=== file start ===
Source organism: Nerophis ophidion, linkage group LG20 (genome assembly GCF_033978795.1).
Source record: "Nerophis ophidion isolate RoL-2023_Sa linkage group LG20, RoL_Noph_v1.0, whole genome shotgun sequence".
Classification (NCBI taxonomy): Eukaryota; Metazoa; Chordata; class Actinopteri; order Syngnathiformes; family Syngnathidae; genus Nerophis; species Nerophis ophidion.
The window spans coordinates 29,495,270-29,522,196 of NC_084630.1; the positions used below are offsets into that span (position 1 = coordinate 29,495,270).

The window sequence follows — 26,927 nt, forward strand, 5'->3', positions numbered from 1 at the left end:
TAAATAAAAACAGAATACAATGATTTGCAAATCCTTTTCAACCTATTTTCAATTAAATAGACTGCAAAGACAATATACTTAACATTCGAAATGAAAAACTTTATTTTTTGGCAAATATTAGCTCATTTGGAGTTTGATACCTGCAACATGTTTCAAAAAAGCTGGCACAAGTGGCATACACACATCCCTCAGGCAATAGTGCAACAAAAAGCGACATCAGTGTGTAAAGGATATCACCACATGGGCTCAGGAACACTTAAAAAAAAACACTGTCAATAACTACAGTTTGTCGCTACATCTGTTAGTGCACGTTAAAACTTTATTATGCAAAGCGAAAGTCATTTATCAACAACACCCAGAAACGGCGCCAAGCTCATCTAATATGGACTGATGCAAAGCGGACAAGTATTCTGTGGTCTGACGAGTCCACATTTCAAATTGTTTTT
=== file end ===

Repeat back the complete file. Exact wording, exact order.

Source organism: Nerophis ophidion, linkage group LG20 (genome assembly GCF_033978795.1).
Source record: "Nerophis ophidion isolate RoL-2023_Sa linkage group LG20, RoL_Noph_v1.0, whole genome shotgun sequence".
Classification (NCBI taxonomy): Eukaryota; Metazoa; Chordata; class Actinopteri; order Syngnathiformes; family Syngnathidae; genus Nerophis; species Nerophis ophidion.
The window spans coordinates 29,495,270-29,522,196 of NC_084630.1; the positions used below are offsets into that span (position 1 = coordinate 29,495,270).

The window sequence follows — 26,927 nt, forward strand, 5'->3', positions numbered from 1 at the left end:
TAAATAAAAACAGAATACAATGATTTGCAAATCCTTTTCAACCTATTTTCAATTAAATAGACTGCAAAGACAATATACTTAACATTCGAAATGAAAAACTTTATTTTTTGGCAAATATTAGCTCATTTGGAGTTTGATACCTGCAACATGTTTCAAAAAAGCTGGCACAAGTGGCATACACACATCCCTCAGGCAATAGTGCAACAAAAAGCGACATCAGTGTGTAAAGGATATCACCACATGGGCTCAGGAACACTTAAAAAAAAACACTGTCAATAACTACAGTTTGTCGCTACATCTGTTAGTGCACGTTAAAACTTTATTATGCAAAGCGAAAGTCATTTATCAACAACACCCAGAAACGGCGCCAAGCTCATCTAATATGGACTGATGCAAAGCGGACAAGTATTCTGTGGTCTGACGAGTCCACATTTCAAATTGTTTTT